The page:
A dangerous construction accident in Brooklyn sent one worker to the hospital after a large wooden crate fell from a crane. The falling objects accident in Bedford-Stuyvesant happened just after noon on Monday April 24th. The crane’s payload contained several heavy glass window panes that were being hoisted high above the jobsite.
It’s unclear exactly how or why the crate came loose and tumbled to the ground but Department of Building investigators were on the scene in search of any wrong-doing. In many falling objects accidents like this in New York, poorly maintained equipment and improper rigging have contributed to serious injuries.
Thankfully, it appears as if the load wasn’t that high off the ground when it fell. (Pictures released by media outlets after the fact show a pile of windows and the wooden crate they were held in laying on the ground apparently unbroken.)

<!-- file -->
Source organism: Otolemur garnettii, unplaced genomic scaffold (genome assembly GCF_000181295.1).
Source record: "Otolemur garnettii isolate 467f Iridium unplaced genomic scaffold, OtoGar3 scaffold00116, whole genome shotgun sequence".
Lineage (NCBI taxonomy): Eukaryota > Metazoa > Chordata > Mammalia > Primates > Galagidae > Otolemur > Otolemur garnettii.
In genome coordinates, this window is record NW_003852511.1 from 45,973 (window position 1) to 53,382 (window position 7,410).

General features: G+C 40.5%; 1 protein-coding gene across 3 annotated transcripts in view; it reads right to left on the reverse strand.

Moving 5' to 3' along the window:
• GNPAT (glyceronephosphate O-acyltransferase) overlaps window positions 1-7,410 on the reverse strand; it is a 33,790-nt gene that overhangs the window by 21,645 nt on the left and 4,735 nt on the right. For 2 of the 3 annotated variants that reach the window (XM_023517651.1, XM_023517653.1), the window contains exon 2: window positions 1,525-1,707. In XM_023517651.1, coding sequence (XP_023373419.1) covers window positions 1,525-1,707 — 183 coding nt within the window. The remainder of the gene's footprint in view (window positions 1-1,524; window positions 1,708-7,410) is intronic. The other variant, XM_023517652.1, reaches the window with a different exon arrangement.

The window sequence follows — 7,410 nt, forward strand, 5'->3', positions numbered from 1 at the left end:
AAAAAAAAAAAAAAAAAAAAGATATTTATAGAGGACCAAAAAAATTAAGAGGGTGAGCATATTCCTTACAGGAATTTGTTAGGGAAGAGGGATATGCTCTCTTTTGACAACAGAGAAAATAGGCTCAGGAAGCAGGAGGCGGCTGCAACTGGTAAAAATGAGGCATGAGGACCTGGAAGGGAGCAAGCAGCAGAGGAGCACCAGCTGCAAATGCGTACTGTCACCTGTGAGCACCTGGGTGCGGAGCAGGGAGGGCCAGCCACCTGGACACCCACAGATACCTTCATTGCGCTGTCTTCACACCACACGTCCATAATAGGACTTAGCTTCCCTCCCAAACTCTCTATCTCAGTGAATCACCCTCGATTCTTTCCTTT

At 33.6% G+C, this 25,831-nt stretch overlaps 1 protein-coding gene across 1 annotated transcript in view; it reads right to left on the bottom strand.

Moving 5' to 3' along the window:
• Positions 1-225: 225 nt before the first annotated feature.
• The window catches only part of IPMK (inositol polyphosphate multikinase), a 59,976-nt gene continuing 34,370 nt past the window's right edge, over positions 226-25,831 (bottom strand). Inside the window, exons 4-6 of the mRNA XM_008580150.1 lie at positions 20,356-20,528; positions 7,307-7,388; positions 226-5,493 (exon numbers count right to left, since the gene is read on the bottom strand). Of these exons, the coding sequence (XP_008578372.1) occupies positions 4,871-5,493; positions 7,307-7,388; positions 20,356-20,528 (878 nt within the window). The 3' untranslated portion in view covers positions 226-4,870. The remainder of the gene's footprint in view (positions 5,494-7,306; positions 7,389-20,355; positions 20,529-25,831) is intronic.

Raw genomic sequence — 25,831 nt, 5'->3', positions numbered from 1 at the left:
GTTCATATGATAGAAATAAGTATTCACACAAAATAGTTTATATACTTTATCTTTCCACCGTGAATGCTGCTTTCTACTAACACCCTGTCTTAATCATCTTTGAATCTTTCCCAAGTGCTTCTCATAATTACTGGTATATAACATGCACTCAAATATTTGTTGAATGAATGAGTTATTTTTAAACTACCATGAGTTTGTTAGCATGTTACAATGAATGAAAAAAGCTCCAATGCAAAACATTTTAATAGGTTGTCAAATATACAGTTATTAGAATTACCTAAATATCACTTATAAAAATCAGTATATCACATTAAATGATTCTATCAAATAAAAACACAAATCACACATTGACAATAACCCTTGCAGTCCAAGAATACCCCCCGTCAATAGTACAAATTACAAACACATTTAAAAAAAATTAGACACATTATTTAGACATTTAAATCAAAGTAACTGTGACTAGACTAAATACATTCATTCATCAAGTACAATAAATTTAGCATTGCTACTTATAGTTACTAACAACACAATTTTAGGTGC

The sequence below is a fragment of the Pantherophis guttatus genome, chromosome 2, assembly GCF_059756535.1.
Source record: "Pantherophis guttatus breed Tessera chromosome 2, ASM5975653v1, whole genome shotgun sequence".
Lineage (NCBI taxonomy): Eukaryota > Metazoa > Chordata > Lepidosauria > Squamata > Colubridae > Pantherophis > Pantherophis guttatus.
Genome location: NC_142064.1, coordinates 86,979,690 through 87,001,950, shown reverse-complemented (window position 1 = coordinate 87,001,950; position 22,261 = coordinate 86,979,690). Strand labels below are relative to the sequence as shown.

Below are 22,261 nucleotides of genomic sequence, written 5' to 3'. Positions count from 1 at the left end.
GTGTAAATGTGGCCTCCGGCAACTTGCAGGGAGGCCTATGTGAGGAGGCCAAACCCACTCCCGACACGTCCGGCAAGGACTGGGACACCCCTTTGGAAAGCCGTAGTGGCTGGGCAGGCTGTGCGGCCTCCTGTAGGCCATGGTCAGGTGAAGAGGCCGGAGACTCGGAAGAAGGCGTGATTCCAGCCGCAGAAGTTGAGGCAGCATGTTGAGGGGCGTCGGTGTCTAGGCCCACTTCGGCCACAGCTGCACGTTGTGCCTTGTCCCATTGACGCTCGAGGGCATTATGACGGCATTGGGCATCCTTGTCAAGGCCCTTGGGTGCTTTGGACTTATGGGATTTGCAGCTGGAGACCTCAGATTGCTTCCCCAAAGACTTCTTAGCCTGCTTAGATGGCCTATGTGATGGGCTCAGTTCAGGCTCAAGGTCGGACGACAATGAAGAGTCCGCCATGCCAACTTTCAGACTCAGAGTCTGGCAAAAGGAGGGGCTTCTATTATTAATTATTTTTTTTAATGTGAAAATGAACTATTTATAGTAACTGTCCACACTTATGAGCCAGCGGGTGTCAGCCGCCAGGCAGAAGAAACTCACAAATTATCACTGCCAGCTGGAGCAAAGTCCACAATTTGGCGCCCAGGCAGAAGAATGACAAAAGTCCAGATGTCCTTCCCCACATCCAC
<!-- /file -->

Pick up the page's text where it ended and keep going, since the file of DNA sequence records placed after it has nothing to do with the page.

The unnamed victim in this latest falling object accident in New York City was initially stabilized on the scene by EMTs working in the back of an ambulance. However, it soon became clear the individual’s injuries were very severe and the man needed to be rushed to nearby Brookdale Hospital where he was listed in serious condition.
If safety procedures were ignored or safety equipment not provided, the general contractor for the jobsite and the property owner could be found absolutely liable, under the New York Labor Law, for the victim’s injuries. These laws require certain safety equipment to be used and available and if violated, the general contractor and property owner will be held completely responsible for the accident regardless of the worker’s actions. The Labor Law can be invoked to help the injured worker recover pain and suffering damages, unpaid medical and hospital bills and lost income both present and in the future.
If you’ve been injured in a construction accident in NYC, contact an experienced falling objects accident attorney today. The professionals at the Law offices of Nussin S. Fogel will recover the compensation you deserve. Call 800-734-9338 or 212-385-1122 right now.